The publication provides numerous examples of this concept, including some simple yet ingenious ideas, like a McDonald’s Happy Meal box that folds up into a pair of glasses and offers a virtual reality experience when paired with a smartphone. Or a KFC box that contains a battery to recharge your phone while you’re tucking into your chicken.

But technology such as QR codes and clickable paper (an artificial intelligence system that allows you to click on a printed document using a mobile app) can be used to create a much more intimate connection between paper and the internet. When these systems are paired with augmented reality, you can create some extraordinarily immersive marketing experiences.
Garage magazine, for example, published an issue where if you view the cover through Snapchat the people in the photo start to move, and invisible content can be accessed. The clothing firm Lacoste created a book on the history of tennis with videos of historic matches that appear when you hover over the pages with the company’s app. And the app from Belgium’s Record Bank allows you to focus your phone on a car (on a poster or in an advertising magazine, etc.) and find out instantly what loan they can offer to help you buy it.

Digital technology also facilitates customisation, a process that was once difficult and expensive.

Variable-data printing allows you to modify the contents of a document during printing based on the information in the database. For example, you can create flyers to advertise insurance featuring the name of the customer and the personalised price they would be offered, based on their profile. The air company Tam Airlines pushed this concept to its limit on the anniversary of its Milan-São Paulo route: it analysed the Facebook profile of all its passengers and offered them a customised in-flight magazine printed with their names, photos and articles on their favourite topics.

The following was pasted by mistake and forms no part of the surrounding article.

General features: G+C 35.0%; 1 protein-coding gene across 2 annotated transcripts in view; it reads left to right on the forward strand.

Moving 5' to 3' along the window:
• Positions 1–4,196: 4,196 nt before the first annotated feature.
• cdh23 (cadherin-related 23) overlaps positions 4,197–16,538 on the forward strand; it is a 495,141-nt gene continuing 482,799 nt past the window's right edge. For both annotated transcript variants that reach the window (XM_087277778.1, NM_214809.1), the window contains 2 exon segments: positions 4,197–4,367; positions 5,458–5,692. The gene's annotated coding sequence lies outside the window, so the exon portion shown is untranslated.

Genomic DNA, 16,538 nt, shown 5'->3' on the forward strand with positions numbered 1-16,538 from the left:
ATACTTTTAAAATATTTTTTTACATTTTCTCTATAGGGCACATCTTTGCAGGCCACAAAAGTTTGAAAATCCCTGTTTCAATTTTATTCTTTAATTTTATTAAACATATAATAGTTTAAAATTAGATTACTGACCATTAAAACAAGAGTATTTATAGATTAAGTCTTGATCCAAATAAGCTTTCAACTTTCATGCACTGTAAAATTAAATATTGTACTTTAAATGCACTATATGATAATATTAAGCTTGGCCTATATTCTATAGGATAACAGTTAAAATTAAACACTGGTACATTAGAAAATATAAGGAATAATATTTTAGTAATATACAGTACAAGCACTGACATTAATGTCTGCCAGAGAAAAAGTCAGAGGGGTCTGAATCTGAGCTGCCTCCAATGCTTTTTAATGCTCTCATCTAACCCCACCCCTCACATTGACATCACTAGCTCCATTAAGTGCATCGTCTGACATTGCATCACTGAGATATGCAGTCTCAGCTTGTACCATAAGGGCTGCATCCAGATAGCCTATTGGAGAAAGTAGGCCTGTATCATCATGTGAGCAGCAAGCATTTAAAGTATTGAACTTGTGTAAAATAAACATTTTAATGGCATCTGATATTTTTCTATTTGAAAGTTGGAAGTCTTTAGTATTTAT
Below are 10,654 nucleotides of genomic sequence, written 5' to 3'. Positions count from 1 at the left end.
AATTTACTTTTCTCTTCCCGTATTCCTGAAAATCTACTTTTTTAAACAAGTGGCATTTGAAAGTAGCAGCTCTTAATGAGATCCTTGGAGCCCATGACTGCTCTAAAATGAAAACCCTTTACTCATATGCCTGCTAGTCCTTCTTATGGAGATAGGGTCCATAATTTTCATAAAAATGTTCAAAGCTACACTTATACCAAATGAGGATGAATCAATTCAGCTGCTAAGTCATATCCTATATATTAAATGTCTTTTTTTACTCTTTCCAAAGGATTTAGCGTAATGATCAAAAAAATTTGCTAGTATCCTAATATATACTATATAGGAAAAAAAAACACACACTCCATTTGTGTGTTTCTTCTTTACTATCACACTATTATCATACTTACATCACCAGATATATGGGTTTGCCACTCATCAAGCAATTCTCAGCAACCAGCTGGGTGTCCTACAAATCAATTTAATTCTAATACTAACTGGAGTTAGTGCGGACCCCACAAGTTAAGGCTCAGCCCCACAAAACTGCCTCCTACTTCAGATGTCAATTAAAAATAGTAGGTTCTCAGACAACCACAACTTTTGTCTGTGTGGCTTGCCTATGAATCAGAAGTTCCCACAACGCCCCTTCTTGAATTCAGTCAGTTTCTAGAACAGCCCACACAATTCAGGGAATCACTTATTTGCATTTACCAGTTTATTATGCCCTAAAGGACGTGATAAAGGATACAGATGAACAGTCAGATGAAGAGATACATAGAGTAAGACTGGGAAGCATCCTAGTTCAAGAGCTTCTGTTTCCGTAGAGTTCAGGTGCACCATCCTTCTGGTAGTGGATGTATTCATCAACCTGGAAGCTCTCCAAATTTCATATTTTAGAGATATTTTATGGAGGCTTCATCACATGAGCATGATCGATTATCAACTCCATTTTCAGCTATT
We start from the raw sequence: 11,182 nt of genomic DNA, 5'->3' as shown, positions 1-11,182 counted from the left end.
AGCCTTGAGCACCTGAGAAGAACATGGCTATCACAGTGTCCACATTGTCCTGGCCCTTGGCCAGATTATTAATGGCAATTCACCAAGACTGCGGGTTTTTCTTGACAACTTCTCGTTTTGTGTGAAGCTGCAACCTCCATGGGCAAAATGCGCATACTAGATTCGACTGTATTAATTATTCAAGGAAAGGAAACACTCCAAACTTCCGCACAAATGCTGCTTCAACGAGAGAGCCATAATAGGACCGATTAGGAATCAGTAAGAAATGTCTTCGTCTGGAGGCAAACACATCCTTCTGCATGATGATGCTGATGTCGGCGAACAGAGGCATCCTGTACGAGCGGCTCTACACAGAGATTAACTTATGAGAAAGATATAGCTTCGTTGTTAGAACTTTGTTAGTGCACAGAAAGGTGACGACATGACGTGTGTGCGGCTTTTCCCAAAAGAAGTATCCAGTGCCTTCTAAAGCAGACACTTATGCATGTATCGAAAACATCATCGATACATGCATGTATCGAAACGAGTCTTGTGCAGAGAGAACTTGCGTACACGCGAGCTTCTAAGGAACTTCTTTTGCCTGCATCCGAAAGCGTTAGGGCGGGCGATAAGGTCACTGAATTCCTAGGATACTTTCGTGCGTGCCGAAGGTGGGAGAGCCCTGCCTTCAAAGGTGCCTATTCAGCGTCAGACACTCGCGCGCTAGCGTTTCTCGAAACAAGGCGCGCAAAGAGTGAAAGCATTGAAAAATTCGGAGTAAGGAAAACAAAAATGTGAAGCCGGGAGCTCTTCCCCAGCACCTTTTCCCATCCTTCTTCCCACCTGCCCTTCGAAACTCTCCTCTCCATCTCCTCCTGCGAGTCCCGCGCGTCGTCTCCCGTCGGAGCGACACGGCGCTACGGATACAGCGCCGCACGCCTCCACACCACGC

Another customisation option involves inserting RFID sensors into paper products. These passive circuits allow an object with the sensor embedded to be identified when it goes past a specific antenna. The Battersea Dogs & Cats Home added these sensors to flyers, which it then handed out in a British city. When someone carrying the flyer walked in front of advertising screens dotted around the city, the antennae noted where they were and a cute dog appeared on the screen, appearing to follow them through the town.

Other previously inconceivable options have been made possible by the arrival of intelligent inks. For example, Audi used conductive ink to make a paper advert ‘clickable’. By placing a smartphone on the page with an app simulating the dashboard of a car, users could control the simulation by moving their fingers across the paper. Opel, meanwhile, used reflective ink to print a picture of a road at night, featuring various hazards (such as an animal crossing the road) that only become visible when you take a photo of the page with the flash of a smartphone. Other companies have taken this concept even further, creating coffee-based inks that dissolve in water, inks containing seeds that can be planted, and inks that only become visible when they come into contact with salt. 

Print seems to have a bright future ahead of it, and its number one ally could be the exact thing that has always been described as its number one enemy: the digital world.